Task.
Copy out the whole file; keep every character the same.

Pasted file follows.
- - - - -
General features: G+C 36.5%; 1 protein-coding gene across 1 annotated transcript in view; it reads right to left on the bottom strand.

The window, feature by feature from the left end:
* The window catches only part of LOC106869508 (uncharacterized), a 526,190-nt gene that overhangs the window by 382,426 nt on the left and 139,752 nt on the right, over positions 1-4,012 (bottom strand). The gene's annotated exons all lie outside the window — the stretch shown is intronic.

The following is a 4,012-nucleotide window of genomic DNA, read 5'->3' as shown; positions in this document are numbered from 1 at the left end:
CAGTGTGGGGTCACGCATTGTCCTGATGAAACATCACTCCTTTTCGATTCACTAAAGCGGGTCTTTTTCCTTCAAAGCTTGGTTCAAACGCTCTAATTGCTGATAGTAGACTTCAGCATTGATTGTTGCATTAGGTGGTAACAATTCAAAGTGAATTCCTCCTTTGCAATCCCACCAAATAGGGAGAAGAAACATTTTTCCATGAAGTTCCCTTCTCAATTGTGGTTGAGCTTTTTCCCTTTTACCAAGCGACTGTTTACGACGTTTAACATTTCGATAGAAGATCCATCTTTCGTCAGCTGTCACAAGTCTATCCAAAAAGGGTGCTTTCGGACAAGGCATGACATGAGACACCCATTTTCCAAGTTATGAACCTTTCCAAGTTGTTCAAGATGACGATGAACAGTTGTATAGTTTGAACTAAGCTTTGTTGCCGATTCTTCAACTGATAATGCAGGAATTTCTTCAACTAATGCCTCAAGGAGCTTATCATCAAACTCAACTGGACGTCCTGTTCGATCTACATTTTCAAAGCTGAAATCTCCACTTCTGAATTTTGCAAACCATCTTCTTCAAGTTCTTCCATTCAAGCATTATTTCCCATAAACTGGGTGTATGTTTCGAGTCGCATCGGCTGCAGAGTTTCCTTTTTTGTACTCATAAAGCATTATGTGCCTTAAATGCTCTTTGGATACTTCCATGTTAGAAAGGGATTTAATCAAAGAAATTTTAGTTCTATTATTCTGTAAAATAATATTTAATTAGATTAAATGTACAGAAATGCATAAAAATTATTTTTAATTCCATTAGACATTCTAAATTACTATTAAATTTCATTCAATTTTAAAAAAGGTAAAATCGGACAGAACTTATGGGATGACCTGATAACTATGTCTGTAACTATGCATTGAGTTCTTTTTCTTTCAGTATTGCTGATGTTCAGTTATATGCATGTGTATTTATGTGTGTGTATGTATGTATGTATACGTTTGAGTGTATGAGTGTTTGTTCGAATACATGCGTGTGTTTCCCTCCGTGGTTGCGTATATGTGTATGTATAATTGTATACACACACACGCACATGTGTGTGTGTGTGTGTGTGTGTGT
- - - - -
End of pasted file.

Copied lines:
General features: G+C 36.5%; 1 protein-coding gene across 1 annotated transcript in view; it reads right to left on the bottom strand.

The window, feature by feature from the left end:
* The window catches only part of LOC106869508 (uncharacterized), a 526,190-nt gene that overhangs the window by 382,426 nt on the left and 139,752 nt on the right, over positions 1-4,012 (bottom strand). The gene's annotated exons all lie outside the window — the stretch shown is intronic.

The following is a 4,012-nucleotide window of genomic DNA, read 5'->3' as shown; positions in this document are numbered from 1 at the left end:
CAGTGTGGGGTCACGCATTGTCCTGATGAAACATCACTCCTTTTCGATTCACTAAAGCGGGTCTTTTTCCTTCAAAGCTTGGTTCAAACGCTCTAATTGCTGATAGTAGACTTCAGCATTGATTGTTGCATTAGGTGGTAACAATTCAAAGTGAATTCCTCCTTTGCAATCCCACCAAATAGGGAGAAGAAACATTTTTCCATGAAGTTCCCTTCTCAATTGTGGTTGAGCTTTTTCCCTTTTACCAAGCGACTGTTTACGACGTTTAACATTTCGATAGAAGATCCATCTTTCGTCAGCTGTCACAAGTCTATCCAAAAAGGGTGCTTTCGGACAAGGCATGACATGAGACACCCATTTTCCAAGTTATGAACCTTTCCAAGTTGTTCAAGATGACGATGAACAGTTGTATAGTTTGAACTAAGCTTTGTTGCCGATTCTTCAACTGATAATGCAGGAATTTCTTCAACTAATGCCTCAAGGAGCTTATCATCAAACTCAACTGGACGTCCTGTTCGATCTACATTTTCAAAGCTGAAATCTCCACTTCTGAATTTTGCAAACCATCTTCTTCAAGTTCTTCCATTCAAGCATTATTTCCCATAAACTGGGTGTATGTTTCGAGTCGCATCGGCTGCAGAGTTTCCTTTTTTGTACTCATAAAGCATTATGTGCCTTAAATGCTCTTTGGATACTTCCATGTTAGAAAGGGATTTAATCAAAGAAATTTTAGTTCTATTATTCTGTAAAATAATATTTAATTAGATTAAATGTACAGAAATGCATAAAAATTATTTTTAATTCCATTAGACATTCTAAATTACTATTAAATTTCATTCAATTTTAAAAAAGGTAAAATCGGACAGAACTTATGGGATGACCTGATAACTATGTCTGTAACTATGCATTGAGTTCTTTTTCTTTCAGTATTGCTGATGTTCAGTTATATGCATGTGTATTTATGTGTGTGTATGTATGTATGTATACGTTTGAGTGTATGAGTGTTTGTTCGAATACATGCGTGTGTTTCCCTCCGTGGTTGCGTATATGTGTATGTATAATTGTATACACACACACGCACATGTGTGTGTGTGTGTGTGTGTGTGT